In Thomas Paine's Common Sense he says:

Most wise men, in their private sentiments, have ever treated hereditary right with contempt; yet it is one of those evils, which when once established is not easily removed; many submit from fear, others from superstition, and the more powerful part shares with the king the plunder of the rest.

What superstitions did the English people hold that lead them to submit to the hereditary elite?

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    That the ruling hierarchy was appointed by God was one, in any case. – Lennart Regebro Feb 20 '14 at 19:58
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    possible hint: google "Thomas Paine" and "religion" ... – Drux Feb 24 '14 at 9:44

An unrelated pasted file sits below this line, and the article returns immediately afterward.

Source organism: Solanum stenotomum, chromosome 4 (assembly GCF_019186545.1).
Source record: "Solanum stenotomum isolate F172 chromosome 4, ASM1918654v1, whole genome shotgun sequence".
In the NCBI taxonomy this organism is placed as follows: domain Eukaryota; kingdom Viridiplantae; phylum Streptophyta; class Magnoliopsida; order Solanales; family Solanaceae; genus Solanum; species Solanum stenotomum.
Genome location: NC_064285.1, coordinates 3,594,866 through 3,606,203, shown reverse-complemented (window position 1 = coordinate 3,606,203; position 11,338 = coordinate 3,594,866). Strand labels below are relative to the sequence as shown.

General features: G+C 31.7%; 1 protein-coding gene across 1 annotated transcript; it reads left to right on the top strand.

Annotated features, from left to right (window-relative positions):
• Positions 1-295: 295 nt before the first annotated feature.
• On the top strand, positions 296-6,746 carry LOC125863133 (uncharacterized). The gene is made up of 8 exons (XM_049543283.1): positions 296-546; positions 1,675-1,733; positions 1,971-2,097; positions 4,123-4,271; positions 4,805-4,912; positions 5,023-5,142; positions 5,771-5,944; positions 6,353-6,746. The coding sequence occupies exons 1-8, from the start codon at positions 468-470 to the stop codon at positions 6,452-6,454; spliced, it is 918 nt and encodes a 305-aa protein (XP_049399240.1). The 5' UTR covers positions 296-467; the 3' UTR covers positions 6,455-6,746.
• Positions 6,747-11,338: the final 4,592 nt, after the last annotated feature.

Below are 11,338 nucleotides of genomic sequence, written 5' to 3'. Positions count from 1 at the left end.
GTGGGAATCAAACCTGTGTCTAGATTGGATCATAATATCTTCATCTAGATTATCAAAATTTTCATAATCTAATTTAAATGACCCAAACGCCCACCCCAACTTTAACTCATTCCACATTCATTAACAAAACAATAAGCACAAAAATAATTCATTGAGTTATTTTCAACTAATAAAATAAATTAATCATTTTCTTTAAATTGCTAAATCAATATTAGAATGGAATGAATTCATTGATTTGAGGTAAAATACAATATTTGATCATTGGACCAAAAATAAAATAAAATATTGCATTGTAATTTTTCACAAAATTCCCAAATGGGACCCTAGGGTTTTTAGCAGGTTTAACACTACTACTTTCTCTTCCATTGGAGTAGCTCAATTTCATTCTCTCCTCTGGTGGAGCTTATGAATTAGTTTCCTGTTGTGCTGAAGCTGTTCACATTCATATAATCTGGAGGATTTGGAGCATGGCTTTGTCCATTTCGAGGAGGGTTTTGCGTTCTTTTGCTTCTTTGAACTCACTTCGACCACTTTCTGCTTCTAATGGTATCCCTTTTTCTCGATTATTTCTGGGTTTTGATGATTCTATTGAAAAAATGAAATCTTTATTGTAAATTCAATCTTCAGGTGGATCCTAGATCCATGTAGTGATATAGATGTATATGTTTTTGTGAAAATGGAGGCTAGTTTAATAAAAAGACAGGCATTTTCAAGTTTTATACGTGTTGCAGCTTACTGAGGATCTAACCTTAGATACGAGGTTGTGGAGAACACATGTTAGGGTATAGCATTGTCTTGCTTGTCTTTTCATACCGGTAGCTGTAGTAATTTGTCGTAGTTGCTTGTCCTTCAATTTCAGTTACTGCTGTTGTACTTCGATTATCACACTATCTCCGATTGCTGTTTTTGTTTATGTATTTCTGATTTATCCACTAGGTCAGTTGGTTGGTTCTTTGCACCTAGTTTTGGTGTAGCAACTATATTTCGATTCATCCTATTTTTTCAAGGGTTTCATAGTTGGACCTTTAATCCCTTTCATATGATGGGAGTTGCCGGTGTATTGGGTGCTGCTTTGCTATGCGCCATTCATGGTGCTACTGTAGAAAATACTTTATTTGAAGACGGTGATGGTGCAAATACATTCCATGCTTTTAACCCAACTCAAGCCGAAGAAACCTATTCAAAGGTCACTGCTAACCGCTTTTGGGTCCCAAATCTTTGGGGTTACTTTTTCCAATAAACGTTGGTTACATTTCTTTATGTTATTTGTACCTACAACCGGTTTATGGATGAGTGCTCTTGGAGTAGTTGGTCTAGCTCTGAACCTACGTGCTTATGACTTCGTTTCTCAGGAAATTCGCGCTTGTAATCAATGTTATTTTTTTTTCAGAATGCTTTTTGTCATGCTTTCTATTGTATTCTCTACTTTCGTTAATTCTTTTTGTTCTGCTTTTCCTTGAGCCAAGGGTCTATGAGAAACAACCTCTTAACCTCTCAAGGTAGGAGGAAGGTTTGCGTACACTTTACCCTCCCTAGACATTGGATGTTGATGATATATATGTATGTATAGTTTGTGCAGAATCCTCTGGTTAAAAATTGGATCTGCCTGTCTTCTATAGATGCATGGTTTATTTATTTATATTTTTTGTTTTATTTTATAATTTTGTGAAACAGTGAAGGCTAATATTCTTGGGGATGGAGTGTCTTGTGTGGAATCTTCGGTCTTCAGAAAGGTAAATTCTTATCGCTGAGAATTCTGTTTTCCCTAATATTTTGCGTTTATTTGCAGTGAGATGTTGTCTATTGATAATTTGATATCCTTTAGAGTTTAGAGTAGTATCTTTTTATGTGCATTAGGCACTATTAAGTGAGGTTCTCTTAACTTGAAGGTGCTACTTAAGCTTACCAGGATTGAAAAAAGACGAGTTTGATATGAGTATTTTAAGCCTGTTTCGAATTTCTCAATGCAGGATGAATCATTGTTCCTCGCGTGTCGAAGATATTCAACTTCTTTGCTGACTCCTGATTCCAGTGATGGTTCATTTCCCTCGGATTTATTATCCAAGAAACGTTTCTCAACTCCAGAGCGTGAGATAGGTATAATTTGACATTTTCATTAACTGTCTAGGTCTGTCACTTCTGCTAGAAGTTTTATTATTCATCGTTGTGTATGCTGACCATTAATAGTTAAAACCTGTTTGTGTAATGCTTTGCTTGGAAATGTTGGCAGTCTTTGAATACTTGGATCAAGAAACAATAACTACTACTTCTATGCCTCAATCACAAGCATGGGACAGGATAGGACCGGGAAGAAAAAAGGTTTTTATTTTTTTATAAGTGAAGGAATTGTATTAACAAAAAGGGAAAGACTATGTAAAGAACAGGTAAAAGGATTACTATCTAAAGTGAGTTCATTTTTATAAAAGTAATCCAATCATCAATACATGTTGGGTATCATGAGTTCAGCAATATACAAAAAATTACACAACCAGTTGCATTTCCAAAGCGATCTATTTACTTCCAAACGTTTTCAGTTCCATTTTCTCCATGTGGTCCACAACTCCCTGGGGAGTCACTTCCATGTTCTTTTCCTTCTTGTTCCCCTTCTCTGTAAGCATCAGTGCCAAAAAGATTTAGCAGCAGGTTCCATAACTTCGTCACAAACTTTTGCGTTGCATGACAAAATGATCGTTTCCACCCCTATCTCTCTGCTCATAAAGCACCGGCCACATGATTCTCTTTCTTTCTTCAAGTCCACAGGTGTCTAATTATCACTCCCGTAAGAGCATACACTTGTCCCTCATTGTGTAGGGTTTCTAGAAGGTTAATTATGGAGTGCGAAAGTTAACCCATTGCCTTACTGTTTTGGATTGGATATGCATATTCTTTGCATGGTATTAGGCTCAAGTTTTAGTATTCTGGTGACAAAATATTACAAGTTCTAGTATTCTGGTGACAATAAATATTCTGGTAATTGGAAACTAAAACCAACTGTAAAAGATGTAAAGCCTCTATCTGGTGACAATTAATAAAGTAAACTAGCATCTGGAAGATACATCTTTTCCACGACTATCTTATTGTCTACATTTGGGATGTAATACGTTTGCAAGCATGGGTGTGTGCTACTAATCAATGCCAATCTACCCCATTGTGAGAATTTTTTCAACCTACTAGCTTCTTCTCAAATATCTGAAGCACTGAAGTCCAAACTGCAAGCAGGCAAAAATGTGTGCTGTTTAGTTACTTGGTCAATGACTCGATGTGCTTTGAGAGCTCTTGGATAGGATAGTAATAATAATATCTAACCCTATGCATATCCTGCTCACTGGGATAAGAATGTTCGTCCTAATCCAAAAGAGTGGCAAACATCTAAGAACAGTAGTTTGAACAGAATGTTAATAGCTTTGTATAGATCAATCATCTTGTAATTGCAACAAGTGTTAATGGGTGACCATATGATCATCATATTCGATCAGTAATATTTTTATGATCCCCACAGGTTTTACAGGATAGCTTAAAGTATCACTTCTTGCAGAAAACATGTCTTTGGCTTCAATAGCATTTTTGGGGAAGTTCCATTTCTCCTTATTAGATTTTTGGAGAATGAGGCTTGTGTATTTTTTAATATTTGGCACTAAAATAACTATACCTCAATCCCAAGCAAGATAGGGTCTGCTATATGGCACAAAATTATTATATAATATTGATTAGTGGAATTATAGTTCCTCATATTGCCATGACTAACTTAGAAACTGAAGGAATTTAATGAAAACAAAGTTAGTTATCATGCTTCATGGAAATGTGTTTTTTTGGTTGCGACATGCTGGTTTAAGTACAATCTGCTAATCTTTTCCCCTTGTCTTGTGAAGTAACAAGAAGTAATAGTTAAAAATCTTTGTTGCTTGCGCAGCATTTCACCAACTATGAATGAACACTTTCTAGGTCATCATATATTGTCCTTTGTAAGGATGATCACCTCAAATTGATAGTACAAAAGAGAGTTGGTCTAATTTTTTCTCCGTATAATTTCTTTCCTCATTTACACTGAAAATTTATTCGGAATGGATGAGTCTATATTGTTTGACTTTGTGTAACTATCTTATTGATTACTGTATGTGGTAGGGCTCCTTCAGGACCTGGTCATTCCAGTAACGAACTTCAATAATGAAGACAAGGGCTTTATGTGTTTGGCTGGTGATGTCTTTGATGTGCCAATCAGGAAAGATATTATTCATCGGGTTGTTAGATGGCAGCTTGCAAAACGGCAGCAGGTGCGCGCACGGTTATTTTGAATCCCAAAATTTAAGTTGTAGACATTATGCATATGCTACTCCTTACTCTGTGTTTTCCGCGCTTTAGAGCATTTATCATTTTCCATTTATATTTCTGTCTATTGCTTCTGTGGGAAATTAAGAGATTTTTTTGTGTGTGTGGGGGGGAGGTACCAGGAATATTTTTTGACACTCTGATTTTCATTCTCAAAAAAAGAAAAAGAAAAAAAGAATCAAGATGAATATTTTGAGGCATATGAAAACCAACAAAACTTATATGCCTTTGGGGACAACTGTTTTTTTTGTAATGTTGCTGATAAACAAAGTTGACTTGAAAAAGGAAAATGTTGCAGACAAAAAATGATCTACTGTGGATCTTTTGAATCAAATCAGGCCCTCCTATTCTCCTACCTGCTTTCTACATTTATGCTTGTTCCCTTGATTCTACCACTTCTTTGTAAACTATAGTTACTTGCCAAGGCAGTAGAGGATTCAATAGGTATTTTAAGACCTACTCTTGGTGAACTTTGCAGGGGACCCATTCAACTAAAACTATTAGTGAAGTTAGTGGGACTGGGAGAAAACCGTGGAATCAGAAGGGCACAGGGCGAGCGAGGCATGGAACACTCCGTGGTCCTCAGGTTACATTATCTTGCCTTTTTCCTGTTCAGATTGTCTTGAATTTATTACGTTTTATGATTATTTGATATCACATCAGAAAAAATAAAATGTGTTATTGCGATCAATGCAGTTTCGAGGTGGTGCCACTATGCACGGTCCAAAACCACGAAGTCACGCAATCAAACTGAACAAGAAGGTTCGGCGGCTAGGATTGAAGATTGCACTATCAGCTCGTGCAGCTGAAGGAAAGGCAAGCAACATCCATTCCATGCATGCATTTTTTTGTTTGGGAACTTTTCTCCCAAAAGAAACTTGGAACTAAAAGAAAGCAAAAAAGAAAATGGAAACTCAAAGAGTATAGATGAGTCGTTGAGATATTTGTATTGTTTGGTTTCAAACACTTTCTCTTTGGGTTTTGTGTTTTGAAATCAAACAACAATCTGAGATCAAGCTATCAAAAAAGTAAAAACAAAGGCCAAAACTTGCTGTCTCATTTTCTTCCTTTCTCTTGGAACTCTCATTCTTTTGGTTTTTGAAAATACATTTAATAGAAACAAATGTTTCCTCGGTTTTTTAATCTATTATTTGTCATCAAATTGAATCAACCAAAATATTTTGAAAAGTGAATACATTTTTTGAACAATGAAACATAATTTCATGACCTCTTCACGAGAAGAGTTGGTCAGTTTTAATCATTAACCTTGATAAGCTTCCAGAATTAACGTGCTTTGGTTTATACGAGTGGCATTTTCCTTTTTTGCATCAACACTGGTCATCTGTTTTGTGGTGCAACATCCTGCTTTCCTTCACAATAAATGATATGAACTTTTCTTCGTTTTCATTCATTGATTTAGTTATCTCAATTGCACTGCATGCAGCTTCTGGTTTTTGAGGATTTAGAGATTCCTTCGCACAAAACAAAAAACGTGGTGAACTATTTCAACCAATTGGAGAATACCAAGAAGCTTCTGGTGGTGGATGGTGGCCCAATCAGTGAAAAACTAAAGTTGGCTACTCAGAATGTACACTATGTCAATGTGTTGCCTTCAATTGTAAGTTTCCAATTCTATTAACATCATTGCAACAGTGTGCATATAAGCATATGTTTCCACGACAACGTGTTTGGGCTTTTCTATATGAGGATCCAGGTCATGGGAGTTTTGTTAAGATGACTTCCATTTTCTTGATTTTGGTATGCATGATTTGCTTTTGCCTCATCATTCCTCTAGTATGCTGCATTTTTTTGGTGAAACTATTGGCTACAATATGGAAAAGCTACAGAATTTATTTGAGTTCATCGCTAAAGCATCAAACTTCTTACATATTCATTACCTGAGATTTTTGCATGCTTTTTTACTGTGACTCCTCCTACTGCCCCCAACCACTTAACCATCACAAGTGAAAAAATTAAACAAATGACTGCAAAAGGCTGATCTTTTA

There's a good chance this is referring to the philosophy known as The Divine Right of Kings. The general gist of this is that kings are essentially appointed by God, and thus answerable only to Him. A corollary would be that any attempt to depose a king is a violation of the will of God, and thus sacrilegious.

Supposedly King James I of England was a big fan of this theory. By the time of The Glorious Revolution (1688, so only a generation or so earlier), it was distinctly out of favor in England. This might have made it a really effective strawman for Thomas Paine.


You could also call the supposition that aristocratic 'blue' blood was better than anyone thus justifying their privilege another superstition and one that an American might be more inclined to take issue with right before the Revolution. It wasn't King James I that was the problem, but the entire English ruling class, founded on the aristocrats.

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